This guest blog showcases the success story of a school food service director in an upper-class suburb of Boston. The director discusses some of the creative methods her school meal program uses to boost participation and, thereby, promote health and nutrition in their district.
By Gail Koutroubas, School Food Service Director in Andover, MA
For 10 years, I’ve been a school food service director at Andover School District in Massachusetts. My district of 5,900 students lies in an upper-class suburb of Boston. The median income is approximately $140,000 with just 7 percent of students qualifying for free or reduced-priced lunch.
Some would think this is a good situation – students are generally well-nourished outside of school and can afford to purchase food while at school. But believe it or not, being a school food director in a more affluent area comes with its own set of challenges. Mainly, how do I get students who can afford to bring junk food from home to choose healthy, well-balanced meals offered through our school meals program?
When I started, school meal participation was at just 20 percent districtwide. We needed a way to increase participation while still meeting both the updated federal standards and Massachusetts’ strict state a la carte regulations. It was time to get creative. We made a number of changes that helped increase participation including bundling snacks to create reimbursable meals, working with local vendors, and implementing a breakfast program and an afterschool snack program. Today, participation is up to 52 percent!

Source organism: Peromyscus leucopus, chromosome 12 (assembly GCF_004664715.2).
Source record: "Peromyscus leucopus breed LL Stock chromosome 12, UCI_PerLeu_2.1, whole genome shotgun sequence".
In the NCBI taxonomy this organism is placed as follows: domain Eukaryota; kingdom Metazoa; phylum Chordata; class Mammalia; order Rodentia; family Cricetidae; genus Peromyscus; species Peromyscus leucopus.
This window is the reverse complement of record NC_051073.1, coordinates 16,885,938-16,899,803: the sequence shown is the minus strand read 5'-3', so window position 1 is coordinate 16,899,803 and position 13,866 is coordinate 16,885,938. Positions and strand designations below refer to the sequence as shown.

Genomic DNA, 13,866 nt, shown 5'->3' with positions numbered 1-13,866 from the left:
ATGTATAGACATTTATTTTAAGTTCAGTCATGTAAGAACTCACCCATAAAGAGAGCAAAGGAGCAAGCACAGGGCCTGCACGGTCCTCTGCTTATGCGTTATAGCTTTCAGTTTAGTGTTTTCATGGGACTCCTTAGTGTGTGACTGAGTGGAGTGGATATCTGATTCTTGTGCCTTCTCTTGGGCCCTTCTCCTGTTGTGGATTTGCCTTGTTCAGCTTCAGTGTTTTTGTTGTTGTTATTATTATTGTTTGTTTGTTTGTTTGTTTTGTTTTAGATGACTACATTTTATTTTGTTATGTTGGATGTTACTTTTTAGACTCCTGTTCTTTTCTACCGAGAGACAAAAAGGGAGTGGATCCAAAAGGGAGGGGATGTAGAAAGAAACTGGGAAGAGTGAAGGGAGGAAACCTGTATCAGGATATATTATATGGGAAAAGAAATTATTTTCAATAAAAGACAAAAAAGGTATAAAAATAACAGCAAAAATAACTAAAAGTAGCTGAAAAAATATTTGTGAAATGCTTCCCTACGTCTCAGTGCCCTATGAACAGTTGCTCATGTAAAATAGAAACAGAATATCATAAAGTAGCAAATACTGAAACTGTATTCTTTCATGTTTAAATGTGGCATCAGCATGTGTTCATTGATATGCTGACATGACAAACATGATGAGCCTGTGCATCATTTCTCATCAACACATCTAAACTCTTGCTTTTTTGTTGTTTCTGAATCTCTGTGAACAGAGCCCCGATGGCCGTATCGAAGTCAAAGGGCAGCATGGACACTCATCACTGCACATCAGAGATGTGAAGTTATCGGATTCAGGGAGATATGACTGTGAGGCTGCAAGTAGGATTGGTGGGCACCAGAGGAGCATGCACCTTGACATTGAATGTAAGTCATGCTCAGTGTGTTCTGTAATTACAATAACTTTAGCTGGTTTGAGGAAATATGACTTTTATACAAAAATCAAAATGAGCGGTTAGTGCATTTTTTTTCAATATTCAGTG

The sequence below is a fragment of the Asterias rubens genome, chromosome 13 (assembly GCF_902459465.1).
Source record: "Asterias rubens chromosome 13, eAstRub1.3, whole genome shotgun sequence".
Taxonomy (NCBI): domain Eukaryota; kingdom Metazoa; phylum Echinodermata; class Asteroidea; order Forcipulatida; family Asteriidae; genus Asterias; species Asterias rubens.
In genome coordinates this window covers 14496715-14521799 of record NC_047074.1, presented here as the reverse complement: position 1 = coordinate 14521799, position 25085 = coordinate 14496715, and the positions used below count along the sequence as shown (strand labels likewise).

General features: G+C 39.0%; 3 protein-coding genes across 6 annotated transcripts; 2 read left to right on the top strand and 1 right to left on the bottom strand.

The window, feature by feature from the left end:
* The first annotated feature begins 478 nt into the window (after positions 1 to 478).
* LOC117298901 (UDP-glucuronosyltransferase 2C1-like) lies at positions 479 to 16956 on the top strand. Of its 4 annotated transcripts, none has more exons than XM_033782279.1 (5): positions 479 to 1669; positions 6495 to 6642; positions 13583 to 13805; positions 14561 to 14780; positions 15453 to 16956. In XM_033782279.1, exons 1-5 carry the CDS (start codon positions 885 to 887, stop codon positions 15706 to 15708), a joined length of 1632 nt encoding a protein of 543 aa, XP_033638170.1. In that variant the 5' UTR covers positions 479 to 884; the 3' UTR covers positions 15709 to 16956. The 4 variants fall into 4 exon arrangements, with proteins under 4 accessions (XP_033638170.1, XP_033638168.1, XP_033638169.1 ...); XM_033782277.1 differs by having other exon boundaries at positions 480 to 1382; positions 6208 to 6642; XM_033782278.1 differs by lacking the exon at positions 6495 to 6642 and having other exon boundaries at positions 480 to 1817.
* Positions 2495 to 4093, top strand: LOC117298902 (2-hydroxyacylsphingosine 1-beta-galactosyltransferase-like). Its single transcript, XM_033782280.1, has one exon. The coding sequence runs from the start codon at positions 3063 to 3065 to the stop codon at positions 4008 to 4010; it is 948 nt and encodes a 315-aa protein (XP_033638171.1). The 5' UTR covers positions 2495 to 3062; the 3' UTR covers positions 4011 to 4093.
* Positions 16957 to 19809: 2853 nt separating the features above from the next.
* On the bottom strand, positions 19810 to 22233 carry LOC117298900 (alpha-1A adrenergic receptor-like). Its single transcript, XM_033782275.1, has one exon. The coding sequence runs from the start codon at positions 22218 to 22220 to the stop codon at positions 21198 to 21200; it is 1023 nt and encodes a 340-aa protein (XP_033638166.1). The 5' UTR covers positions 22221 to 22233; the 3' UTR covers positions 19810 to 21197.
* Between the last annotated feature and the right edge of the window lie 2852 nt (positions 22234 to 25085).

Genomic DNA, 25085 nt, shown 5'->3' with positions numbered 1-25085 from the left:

We currently have relationships with six local vendors that serve foods the students already know and love. We work with these vendors to purchase healthy items that meet the nutrition standards. For example, we get whole grain bagels from Perfectos, a local bagel shop. We bundle it with a house-made smoothie made with low-fat/fat-free yogurt, carrot sticks, a piece of fresh fruit, and milk. This combination creates a reimbursable meal that we offer to high school and middle school students. This meal – loaded with protein, calcium, fresh fruits and vegetables – is one of our most popular, mainly because kids identify with the brand.
Back in the 1990s, schools brought in products from vendors like Pizza Hut or McDonald’s to boost participation. We’re using a similar technique to draw students to school meals, but only now, we’re supporting local vendors and serving students healthy options: It’s a WIN-WIN!